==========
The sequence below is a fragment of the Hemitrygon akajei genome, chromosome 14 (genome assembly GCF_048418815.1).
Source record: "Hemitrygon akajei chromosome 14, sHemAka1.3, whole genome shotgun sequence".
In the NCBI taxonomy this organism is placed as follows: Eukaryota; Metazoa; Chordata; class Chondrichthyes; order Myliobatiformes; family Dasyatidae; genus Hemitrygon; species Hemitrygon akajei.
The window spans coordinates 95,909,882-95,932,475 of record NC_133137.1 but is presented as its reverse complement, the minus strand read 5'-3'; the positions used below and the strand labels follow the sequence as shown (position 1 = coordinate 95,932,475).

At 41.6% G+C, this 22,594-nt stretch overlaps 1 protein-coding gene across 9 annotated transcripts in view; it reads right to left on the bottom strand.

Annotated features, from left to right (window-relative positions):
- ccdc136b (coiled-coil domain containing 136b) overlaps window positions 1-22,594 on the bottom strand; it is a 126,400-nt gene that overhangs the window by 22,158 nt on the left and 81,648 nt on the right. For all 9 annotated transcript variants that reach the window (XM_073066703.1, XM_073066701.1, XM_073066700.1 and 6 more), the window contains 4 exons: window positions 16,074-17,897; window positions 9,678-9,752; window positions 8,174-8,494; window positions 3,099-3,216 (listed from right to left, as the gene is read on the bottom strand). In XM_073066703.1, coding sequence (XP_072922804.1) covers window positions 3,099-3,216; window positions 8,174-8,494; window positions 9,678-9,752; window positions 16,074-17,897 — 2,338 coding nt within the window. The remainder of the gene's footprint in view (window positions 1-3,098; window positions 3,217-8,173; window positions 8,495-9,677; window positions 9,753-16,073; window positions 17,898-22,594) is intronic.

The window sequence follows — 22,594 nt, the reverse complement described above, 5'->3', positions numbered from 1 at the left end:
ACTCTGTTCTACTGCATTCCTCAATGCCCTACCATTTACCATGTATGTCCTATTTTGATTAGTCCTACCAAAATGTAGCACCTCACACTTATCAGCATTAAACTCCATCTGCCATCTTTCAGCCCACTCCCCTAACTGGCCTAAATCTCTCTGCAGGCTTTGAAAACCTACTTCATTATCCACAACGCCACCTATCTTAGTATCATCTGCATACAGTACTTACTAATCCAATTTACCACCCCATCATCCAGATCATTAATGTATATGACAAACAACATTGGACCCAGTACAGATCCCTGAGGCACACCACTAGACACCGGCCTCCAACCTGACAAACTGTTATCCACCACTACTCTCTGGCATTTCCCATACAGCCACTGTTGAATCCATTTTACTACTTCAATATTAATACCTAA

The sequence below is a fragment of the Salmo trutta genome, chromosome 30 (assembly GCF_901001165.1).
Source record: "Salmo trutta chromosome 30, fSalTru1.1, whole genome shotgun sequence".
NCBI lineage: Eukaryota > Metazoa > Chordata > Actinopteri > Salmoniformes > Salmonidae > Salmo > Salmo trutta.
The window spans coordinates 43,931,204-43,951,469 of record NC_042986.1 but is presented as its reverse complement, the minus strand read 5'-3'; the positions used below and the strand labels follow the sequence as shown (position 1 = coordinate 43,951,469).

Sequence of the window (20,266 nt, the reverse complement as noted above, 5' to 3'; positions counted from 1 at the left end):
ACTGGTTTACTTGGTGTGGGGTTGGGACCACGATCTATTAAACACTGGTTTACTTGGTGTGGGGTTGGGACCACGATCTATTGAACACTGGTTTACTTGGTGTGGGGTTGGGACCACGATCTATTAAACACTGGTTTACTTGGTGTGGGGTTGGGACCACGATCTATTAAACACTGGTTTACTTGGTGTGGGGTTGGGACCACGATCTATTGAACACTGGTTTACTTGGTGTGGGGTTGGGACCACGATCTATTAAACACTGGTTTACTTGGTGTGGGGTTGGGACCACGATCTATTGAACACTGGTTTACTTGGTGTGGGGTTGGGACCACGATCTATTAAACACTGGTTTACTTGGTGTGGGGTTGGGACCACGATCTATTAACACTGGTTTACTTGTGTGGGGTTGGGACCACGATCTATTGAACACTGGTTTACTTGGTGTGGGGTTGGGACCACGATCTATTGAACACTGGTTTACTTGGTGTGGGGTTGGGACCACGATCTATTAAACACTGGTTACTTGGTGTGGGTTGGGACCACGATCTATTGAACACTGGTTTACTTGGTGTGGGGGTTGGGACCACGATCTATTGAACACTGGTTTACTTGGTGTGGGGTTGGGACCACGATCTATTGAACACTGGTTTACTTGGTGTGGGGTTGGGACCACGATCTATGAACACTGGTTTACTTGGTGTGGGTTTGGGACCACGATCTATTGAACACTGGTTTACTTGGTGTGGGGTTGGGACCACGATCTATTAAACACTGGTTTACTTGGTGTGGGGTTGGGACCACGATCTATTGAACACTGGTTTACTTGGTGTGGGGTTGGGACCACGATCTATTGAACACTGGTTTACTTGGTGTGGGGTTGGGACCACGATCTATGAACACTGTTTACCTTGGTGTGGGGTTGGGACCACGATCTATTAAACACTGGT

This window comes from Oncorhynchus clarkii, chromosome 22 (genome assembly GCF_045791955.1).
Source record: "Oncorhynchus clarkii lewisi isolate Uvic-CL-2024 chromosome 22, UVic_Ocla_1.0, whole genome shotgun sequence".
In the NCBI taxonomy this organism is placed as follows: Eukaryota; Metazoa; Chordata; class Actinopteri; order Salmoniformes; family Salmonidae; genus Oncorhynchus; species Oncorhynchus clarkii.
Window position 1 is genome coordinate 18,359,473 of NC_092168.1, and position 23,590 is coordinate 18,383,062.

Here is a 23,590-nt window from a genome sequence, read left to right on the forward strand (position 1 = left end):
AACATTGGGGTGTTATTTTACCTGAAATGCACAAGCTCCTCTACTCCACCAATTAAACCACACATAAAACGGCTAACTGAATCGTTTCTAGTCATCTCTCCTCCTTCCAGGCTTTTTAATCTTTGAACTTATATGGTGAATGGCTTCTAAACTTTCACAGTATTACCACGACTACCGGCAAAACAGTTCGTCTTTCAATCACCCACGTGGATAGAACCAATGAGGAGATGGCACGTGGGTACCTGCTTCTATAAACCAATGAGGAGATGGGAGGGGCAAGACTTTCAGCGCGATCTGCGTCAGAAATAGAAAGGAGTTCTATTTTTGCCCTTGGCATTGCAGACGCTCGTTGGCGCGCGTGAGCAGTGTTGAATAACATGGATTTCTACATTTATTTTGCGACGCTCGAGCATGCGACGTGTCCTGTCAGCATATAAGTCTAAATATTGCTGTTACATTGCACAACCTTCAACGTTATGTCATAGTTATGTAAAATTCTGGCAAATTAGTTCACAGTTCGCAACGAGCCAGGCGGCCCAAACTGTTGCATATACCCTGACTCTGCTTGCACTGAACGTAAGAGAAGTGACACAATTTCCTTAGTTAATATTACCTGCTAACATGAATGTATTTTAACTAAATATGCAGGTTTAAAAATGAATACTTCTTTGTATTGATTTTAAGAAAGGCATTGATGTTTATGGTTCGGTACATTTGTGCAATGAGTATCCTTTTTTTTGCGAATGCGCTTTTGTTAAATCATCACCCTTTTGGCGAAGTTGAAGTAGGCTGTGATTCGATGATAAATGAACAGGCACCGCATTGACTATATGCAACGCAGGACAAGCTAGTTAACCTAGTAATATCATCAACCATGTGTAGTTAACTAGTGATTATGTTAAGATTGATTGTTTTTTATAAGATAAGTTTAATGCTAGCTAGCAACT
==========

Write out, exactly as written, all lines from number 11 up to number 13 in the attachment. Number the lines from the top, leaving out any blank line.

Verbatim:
Source record: "Salmo trutta chromosome 30, fSalTru1.1, whole genome shotgun sequence".
NCBI lineage: Eukaryota > Metazoa > Chordata > Actinopteri > Salmoniformes > Salmonidae > Salmo > Salmo trutta.
The window spans coordinates 43,931,204-43,951,469 of record NC_042986.1 but is presented as its reverse complement, the minus strand read 5'-3'; the positions used below and the strand labels follow the sequence as shown (position 1 = coordinate 43,951,469).